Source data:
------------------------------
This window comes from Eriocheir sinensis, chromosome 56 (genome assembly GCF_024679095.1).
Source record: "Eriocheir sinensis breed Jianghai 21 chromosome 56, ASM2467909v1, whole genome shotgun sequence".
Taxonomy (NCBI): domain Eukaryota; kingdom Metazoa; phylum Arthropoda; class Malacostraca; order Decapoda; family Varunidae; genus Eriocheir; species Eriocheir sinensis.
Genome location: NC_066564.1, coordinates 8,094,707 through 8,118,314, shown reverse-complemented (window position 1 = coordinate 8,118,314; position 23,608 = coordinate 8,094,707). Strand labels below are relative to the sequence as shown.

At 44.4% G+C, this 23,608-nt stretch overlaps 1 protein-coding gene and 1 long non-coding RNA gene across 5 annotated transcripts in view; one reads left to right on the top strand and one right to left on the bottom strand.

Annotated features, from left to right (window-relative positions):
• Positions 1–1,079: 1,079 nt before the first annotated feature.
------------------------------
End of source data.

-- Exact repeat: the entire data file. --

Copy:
This window comes from Eriocheir sinensis, chromosome 56 (genome assembly GCF_024679095.1).
Source record: "Eriocheir sinensis breed Jianghai 21 chromosome 56, ASM2467909v1, whole genome shotgun sequence".
Taxonomy (NCBI): domain Eukaryota; kingdom Metazoa; phylum Arthropoda; class Malacostraca; order Decapoda; family Varunidae; genus Eriocheir; species Eriocheir sinensis.
Genome location: NC_066564.1, coordinates 8,094,707 through 8,118,314, shown reverse-complemented (window position 1 = coordinate 8,118,314; position 23,608 = coordinate 8,094,707). Strand labels below are relative to the sequence as shown.

At 44.4% G+C, this 23,608-nt stretch overlaps 1 protein-coding gene and 1 long non-coding RNA gene across 5 annotated transcripts in view; one reads left to right on the top strand and one right to left on the bottom strand.

Annotated features, from left to right (window-relative positions):
• Positions 1–1,079: 1,079 nt before the first annotated feature.